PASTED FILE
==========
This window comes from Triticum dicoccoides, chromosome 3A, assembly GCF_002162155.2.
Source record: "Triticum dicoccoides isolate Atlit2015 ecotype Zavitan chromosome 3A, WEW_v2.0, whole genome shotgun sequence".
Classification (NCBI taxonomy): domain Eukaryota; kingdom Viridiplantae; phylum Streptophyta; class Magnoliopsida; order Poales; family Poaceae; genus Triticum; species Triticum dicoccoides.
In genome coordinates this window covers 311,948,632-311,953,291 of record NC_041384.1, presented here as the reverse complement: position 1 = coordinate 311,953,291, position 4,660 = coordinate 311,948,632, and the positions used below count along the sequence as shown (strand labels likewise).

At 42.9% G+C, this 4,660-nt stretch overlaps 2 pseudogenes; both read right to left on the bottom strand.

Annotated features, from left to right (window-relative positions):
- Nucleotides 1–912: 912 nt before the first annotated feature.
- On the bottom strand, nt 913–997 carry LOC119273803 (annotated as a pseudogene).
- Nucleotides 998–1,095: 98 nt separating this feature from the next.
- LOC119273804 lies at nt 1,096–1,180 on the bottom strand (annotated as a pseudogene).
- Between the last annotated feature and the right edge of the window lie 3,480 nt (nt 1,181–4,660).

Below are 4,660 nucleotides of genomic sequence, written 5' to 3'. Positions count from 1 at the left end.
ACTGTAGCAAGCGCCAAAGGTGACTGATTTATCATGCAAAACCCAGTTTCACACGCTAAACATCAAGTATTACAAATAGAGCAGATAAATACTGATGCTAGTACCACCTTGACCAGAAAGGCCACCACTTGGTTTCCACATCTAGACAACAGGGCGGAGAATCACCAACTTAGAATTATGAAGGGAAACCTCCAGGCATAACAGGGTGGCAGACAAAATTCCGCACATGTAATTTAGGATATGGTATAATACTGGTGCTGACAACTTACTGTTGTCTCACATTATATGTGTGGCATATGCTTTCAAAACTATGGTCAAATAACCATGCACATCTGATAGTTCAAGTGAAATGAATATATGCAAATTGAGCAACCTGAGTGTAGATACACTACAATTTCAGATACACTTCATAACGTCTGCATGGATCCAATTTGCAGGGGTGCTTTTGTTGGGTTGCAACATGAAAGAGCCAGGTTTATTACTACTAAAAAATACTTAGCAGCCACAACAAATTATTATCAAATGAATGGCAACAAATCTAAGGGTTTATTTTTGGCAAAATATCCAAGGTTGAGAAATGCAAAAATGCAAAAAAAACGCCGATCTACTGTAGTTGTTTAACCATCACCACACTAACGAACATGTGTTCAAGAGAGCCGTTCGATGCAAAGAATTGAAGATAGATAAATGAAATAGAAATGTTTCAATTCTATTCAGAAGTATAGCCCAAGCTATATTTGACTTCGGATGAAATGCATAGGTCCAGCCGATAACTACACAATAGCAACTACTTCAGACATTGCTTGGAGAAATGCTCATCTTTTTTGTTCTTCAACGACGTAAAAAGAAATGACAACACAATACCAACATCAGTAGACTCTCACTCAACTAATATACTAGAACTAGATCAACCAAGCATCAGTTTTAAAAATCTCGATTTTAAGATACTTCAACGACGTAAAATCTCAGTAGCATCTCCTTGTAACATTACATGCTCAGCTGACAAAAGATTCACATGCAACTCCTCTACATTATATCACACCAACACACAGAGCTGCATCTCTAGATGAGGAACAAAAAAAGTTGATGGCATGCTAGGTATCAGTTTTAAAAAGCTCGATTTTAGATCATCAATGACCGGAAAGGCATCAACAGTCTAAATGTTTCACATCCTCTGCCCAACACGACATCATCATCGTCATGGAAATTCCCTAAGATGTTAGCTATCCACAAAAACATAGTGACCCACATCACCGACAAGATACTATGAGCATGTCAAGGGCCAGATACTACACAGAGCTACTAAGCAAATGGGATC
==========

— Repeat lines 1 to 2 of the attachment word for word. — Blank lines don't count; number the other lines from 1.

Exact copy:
This window comes from Triticum dicoccoides, chromosome 3A, assembly GCF_002162155.2.
Source record: "Triticum dicoccoides isolate Atlit2015 ecotype Zavitan chromosome 3A, WEW_v2.0, whole genome shotgun sequence".